The demodulators 204 demodulate the down converted signals. The decoders 206 then decode the signals including performing error correction to form baseband video. The baseband video is coupled to the gateway interface (firewall 210). The tuner modules 202, the demodulators 204, and the decoders 206 are all controlled by the microprocessor 208.
The reconfigurable ATM adaptation layer 242 couples the gateway firewall 210 to an xDSL CPE (customer premises equipment) stream to enable the use of the system 100 for distributing voice, data, fax, multimedia content, and TCP/IP Internet services throughout a residence or an enterprise. The content from the xDSL stream can then be displayed using a network appliance 108.
The gateway firewall 210 digitizes the decoded signals (if necessary) and provides firewall services. The firewall services ensure that unauthorized users cannot access the gateway from outside the residence without proper authority. Additionally, the gateway firewall 210 may provide encryption to ensure that neighboring residences are not capable of viewing each other's programming. The gateway firewall 210 uses a well-known protocol, e.g., the media access control (MAC) protocol, to provide firewall and encryption services.
The encrypted baseband video signals are coupled to the puncture encoder 112 comprising a conventional encoder 120 and a puncture processor 122. Illustrative conventional encoders 120 include a Reed-Solomon encoder 212 and a Trellis encoder 214. In the current embodiment, the conventional encoder 120 comprises a combination encoder, i.e., the Reed-Solomon encoder 212 and the Trellis encoder 214. The combination encoder 212 and 214 generates a channel coded signal, e.g., an initial encoded video signal, that is adjusted by the puncture processor 122 in response to a control signal from the adaptive controller 110. However, the puncture encoder 112 is not limited to such a combination encoder to generate the initial encoded video signal. Namely, the puncture encoder 112 may use any type of block or conventional encoder to generate the initial video signal that is adjusted by the puncture processor 122.
The Reed-Solomon encoder 212 codes the baseband video signal into a block coded signal that allows for error recovery at a decoder in a receiver 106. The Reed-Solomon block code enables for correcting errors that may occur in bursts, e.g., multiple errors occurring in a single block, in a transmitted signal. Note that the size of such a block is dependent on the encoder, e.g., the size of this block in the Reed-Solomon encoder 212 is not necessarily the same as the size of a data block input of the puncture encoder 112. In one embodiment, 6 redundancy or error correction bytes are appended to every 122 bytes of digital television data. If an error occurs, the exact location of the error in the packet can be identified and corrected, and the original data can be reconstructed. As such, the Reed-Solomon encoding allows for the correction of up to 3 byte errors per Reed-Solomon frame.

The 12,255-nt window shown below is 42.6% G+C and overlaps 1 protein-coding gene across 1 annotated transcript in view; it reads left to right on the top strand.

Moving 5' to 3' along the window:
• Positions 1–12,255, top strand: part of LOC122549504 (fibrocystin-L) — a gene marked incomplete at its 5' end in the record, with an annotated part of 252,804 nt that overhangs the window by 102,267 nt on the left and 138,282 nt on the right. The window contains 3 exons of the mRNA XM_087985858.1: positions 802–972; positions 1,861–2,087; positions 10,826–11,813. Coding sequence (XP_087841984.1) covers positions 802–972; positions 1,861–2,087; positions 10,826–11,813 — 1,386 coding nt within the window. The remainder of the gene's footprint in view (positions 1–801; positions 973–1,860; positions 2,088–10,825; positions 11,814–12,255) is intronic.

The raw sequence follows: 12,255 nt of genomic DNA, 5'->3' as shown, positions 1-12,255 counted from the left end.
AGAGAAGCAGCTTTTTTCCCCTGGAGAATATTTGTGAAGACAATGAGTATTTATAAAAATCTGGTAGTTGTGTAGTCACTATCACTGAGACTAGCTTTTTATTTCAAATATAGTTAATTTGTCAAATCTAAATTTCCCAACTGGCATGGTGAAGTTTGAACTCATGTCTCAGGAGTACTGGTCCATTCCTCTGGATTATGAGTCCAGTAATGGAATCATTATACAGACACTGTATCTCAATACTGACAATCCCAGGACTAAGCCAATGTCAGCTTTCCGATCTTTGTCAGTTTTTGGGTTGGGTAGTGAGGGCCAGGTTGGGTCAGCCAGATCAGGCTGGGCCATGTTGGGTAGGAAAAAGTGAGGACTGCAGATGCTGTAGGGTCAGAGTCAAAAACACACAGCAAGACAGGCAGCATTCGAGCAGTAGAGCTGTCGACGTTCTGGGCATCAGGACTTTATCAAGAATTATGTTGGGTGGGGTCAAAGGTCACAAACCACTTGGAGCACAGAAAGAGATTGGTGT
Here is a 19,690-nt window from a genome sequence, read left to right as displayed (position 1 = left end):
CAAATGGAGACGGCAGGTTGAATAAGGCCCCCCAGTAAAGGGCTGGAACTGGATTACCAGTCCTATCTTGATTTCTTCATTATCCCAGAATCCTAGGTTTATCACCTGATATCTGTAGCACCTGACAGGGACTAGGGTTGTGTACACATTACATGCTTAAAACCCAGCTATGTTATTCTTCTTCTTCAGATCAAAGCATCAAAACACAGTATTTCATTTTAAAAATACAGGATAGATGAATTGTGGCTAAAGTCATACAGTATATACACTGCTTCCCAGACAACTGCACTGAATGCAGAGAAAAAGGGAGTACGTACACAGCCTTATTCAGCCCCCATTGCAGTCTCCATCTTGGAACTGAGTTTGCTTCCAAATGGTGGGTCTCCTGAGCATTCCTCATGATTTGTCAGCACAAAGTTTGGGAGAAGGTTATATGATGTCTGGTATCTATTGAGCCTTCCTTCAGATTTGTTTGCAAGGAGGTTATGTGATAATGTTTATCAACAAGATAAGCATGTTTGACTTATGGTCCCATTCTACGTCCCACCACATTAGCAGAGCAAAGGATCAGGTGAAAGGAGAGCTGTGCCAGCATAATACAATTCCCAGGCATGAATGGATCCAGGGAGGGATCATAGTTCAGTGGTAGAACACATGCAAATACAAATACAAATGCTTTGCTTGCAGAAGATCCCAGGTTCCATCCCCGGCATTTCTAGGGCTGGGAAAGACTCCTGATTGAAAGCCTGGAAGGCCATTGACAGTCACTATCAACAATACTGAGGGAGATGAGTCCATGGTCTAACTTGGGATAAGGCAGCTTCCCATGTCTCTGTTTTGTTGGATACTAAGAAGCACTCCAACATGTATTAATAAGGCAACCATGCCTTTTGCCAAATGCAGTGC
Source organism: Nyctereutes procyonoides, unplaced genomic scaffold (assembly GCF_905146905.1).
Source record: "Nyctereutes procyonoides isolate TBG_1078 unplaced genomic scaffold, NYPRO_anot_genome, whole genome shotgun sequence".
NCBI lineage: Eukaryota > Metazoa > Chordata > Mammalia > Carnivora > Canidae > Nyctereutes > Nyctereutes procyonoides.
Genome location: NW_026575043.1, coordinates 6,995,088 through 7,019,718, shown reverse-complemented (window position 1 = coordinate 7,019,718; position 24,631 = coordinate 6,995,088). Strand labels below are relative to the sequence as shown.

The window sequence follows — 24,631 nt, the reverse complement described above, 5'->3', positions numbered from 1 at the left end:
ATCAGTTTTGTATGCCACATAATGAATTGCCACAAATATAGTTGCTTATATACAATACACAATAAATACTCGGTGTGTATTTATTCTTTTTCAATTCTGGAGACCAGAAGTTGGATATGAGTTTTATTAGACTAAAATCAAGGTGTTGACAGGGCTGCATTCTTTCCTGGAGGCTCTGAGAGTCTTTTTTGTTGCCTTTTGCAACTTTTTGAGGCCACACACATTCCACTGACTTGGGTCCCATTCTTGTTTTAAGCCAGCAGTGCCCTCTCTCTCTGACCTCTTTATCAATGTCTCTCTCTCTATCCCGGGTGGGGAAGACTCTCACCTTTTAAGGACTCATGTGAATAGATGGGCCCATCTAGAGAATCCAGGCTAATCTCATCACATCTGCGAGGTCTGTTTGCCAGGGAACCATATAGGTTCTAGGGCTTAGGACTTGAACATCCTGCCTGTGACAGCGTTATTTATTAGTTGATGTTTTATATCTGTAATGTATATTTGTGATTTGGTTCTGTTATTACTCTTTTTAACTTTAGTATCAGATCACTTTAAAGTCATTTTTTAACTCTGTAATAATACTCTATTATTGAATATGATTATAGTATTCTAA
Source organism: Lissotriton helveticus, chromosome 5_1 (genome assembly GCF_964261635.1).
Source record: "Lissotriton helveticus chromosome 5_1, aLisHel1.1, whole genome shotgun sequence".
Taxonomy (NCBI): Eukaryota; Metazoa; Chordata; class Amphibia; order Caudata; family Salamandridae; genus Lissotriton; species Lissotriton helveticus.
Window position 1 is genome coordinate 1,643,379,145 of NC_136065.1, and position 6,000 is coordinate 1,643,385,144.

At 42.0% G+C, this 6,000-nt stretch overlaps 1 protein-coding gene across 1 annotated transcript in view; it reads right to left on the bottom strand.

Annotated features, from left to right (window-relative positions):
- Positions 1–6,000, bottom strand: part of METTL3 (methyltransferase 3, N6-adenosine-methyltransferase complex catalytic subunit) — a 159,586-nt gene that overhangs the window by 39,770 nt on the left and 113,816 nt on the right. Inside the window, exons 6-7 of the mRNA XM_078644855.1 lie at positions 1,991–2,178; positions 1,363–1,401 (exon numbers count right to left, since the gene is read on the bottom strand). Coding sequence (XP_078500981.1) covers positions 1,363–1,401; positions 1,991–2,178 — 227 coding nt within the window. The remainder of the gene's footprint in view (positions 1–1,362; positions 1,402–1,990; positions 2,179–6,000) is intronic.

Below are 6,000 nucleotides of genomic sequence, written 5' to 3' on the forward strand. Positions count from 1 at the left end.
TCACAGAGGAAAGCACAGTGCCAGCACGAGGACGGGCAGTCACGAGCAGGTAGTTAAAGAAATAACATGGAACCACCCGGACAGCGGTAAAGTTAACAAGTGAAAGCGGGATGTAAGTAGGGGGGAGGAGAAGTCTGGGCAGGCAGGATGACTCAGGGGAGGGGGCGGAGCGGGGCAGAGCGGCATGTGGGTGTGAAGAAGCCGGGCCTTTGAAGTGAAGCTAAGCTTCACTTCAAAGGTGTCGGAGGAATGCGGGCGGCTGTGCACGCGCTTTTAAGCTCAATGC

The Reed-Solomon coded signal is optionally interleaved prior to entering the Trellis encoder 214. The interleaving is a reordering of the Reed-Solomon block symbols over a predetermined block length, such that effects of error burst is further minimized. The Trellis encoder 214 performs a convolutional coding on the Reed Solomon block coded signal to achieve a better error performance over a single encoder. In one embodiment, the Trellis encoder 214 having a 0.5 code rate would generate 8 output bits for every four bits of the input data, i.e, for each four-bit data block of input data. Namely, the Trellis encoder 214 generates 4 redundant or error correcting bits for every four bits of the input signal. Thus, the channel coded signal, e.g., Trellis coded signal, provides additional error correction capability at the cost of redundant or additional error correcting bits. However, such a coding scheme transmits an unnecessary amount of bits over a forward information channel 114 of high quality, e.g., a low error rate or high signal to noise ratio.
The puncture processor 122 generates a puncture coded signal from the signal encoded from the FEC encoder, e.g., a combination Reed-Solomon encoder 212 and Trellis encoder 214. Specifically, the illustrative puncture processor 122 uses a signal received from the adaptive controller 110 to adapt the encoded signal from the Trellis encoder 214 into a puncture coded signal. For a Trellis encoded signal having 4 redundant error correcting bits for every 4 bits of input data, the puncture processor 122 may puncture or drop 1 to 4 of these redundant bits depending on the signal received adaptive controller 110 in response to the channel quality measure. As such, the inventive puncture encoder 112 reduces the transmission of redundant error correcting bits over standard encoders, e.g., a Trellis encoder, a Reed-Solomon encoder, a combination Reed-Solomon and Trellis encoder, and the like. This reduction of redundant error correcting bits avoids the transmission of unnecessary information and improves the overall code rate of the puncture encoder 112.
The adaptive controller 110 comprises a memory 254 and a central processing unit (CPU) 256. The memory 254 stores a program executed by the CPU 256 to implement the adaptive puncture coding of the present invention. Specifically, the adaptive controller 110 receives the channel quality measure from the back channel 116 and adaptively determines the code rate of the puncture encoder 112. To perform this determination, the adaptive controller 110 uses a look up table or a puncture matrix.
The code rate is the ratio of bits in an input data block to the total number of output bits the puncture encoder 112 transmits for each input data block in a sequence of data blocks. Thus, if the channel quality measure indicates a low information channel quality, e.g., low SNR or high BER, the adaptive controller 110 selects a low code rate. To implement the low code rate, the puncture processor 122 will transmit more error correcting bits for an input data block. Similarly, if the channel quality measure indicates a high information channel quality, e.g., high SNR or low BER, the adaptive controller 110 selects a high code rate. To implement the low code rate, the puncture processor 122 will transmit more error correcting bits for an input data block. As such, the puncture encoder 112 adaptive may increase or decrease the transmission or redundant error correcting bits in response to the channel quality measure for the forward information channel 114.